Thunder Bay

Thunder Bay harbour cleanup group wants answers in 2016

The local group behind efforts to clean up Thunder Bay's harbour says it's looking for some answers in the new year about how to clean up a large patch of toxic waste in the water.

Public advisory committee to the Remedial Action Plan seeking "a route forward" in March

A Thunder Bay group behind efforts to clean up 22 hectares of mercury-contaminated sediment in Thunder Bay's harbour is looking for answers in 2016. (infosuperior.com/Google)

The local group behind efforts to clean up Thunder Bay's harbour says it's looking for some answers in the new year about how to clean up a large patch of toxic waste in the water.

Environment Canada is taking the lead to remediate a 20 hectare area of mercury-contaminated pulp fibre at the north end of the harbour.

The province, industry along the waterfront and local groups, including the Thunder Bay Remedial Action Plan are involved.

Jim Bailey, the co-ordinator of the Remedial Action Plan, said the goal is to have a cleanup plan in place by March.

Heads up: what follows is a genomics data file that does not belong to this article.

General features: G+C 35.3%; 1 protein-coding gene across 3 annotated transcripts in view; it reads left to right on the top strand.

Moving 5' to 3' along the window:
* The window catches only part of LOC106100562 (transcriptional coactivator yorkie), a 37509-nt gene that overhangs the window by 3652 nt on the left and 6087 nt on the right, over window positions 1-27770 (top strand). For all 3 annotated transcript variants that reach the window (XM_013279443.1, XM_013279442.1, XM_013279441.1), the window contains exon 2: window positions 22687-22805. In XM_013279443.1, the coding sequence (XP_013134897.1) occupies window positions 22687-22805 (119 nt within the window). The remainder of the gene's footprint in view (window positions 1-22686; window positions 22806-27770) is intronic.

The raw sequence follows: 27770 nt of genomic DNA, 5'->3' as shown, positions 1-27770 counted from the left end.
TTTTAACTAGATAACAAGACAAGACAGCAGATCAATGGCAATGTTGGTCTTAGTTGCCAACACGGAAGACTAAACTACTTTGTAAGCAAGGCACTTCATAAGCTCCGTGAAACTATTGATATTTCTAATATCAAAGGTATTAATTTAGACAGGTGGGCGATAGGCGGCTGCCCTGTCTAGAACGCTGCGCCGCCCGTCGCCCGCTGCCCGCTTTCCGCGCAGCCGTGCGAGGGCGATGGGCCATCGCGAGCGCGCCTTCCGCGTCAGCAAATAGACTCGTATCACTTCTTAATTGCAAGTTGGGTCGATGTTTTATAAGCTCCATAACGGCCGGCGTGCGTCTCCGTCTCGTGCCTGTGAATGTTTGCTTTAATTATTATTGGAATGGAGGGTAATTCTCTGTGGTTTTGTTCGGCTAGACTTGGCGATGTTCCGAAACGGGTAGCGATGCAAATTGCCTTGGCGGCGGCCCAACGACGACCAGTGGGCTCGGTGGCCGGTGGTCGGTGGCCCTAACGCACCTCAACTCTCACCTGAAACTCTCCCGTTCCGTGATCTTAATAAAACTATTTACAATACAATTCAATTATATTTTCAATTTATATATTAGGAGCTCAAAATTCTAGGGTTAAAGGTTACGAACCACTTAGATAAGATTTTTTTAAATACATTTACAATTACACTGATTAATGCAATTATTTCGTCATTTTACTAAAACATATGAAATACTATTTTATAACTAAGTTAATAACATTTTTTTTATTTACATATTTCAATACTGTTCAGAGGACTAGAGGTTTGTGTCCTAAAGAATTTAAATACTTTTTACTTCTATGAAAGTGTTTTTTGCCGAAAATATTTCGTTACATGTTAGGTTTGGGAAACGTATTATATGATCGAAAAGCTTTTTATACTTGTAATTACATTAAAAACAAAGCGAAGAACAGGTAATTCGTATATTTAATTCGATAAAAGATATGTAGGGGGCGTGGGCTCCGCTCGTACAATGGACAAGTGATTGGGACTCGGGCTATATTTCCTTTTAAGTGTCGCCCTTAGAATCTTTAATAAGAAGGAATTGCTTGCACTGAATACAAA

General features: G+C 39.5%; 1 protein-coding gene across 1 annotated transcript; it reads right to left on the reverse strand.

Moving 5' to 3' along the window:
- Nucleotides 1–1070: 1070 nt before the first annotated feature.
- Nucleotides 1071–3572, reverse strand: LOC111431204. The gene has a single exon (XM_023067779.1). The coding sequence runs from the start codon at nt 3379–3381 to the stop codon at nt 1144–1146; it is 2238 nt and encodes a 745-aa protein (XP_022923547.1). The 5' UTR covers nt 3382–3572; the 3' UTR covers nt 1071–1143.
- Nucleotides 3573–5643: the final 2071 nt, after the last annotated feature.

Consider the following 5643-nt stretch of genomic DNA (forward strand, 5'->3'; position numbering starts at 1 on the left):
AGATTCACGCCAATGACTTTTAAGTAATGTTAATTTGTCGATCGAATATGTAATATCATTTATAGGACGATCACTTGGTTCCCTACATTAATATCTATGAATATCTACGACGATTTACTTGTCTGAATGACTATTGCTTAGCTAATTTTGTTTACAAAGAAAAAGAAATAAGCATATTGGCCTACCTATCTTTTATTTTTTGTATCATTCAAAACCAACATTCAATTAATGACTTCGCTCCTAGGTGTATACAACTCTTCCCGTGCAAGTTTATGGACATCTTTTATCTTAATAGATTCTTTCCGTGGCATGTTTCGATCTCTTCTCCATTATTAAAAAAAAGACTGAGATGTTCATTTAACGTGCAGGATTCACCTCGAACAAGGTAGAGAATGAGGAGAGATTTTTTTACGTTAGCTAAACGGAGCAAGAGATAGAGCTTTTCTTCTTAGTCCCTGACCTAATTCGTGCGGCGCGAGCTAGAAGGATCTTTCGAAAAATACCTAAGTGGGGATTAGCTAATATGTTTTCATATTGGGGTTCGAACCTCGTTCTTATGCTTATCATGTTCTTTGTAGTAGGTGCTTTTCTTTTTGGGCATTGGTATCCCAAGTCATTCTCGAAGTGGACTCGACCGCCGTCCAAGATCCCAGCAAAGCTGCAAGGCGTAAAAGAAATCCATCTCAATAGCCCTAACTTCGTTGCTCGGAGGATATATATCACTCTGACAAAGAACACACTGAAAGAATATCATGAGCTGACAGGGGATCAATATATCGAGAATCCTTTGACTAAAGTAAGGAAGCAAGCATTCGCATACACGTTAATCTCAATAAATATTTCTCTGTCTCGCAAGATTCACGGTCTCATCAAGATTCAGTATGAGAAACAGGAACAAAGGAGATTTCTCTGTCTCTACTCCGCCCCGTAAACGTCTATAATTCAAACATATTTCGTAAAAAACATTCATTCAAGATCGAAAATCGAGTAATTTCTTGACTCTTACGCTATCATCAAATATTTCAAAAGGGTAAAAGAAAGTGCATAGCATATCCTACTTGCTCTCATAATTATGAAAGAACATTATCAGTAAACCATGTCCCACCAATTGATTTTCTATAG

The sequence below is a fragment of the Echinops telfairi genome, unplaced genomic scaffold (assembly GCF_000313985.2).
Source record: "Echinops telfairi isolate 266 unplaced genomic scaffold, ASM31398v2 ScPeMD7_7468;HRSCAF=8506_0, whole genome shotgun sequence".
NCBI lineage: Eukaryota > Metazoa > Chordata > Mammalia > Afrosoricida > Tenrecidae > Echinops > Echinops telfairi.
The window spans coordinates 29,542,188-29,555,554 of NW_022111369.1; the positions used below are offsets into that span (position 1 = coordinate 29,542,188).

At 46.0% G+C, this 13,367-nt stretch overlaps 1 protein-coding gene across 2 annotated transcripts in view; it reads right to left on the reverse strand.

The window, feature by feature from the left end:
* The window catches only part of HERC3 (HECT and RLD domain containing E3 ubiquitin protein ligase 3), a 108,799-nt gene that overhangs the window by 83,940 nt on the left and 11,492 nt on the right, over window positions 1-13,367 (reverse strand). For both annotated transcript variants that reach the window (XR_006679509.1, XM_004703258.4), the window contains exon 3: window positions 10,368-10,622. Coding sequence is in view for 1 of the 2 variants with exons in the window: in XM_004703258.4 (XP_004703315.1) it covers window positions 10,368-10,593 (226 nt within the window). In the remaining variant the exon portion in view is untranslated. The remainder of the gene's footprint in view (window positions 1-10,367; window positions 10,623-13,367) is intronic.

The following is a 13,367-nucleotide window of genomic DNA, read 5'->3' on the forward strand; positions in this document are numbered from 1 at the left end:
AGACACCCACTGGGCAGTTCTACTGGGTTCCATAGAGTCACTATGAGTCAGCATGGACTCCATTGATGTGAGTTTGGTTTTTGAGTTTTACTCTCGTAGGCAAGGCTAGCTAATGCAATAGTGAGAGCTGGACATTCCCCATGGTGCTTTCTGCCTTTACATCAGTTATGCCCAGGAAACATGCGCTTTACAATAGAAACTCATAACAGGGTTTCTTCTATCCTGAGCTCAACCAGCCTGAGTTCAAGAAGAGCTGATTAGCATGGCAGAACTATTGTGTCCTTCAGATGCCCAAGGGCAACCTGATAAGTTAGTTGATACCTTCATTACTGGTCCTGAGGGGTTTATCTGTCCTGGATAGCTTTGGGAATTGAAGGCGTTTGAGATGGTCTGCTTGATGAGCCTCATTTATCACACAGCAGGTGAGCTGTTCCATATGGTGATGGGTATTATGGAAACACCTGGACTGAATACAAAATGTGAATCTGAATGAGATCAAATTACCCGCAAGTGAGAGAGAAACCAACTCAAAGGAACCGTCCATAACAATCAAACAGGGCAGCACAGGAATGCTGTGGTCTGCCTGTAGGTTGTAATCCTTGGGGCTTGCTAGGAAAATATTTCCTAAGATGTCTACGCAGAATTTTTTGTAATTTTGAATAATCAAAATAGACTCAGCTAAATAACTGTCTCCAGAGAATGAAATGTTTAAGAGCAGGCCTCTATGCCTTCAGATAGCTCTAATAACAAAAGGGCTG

Jim Bailey is the co-ordinator of the Remedial Action Plan. (LinkedIn)

"There's been no definite response to that [request] but at least a bit of a timeline is on the table now," he said.

"We're hoping that the various organizations involved can come back by March with some kind of a route forward, or at least an outline."

The toxic patch, which consists of pulp dumped into Lake Superior over decades of industrial use along the waterfront, sits offshore from the old Superior Fine Papers site, near the mouth of the Current River. It consists of over 350,000 cubic metres of mercury-soaked fibre.

There are currently two options being considered for its removal, Bailey said. One is transporting the waste to a secure disposal facility near Chippewa Park. The other option is building a new containment structure at, or adjacent to, the old mill site.

"There are significant costs associated with both of these options, and there are certain risks associated with both of these options," he said.

A "complex process"

Presenting a definitive cleanup plan may not be simple.

In an e-mailed statement to CBC News, Natalie Huneault, a spokesperson with Environment Canada confirmed that the agency is still leading efforts to clean up the harbour, "including evaluating options and approaches for the cleanup of contaminated sediments in Thunder Bay North Harbour."

As for any timelines associated with the cleanup, Huneault wrote that "remediating contaminated sediments in particular is a complex issue and a timeline for it resolution has not been established."

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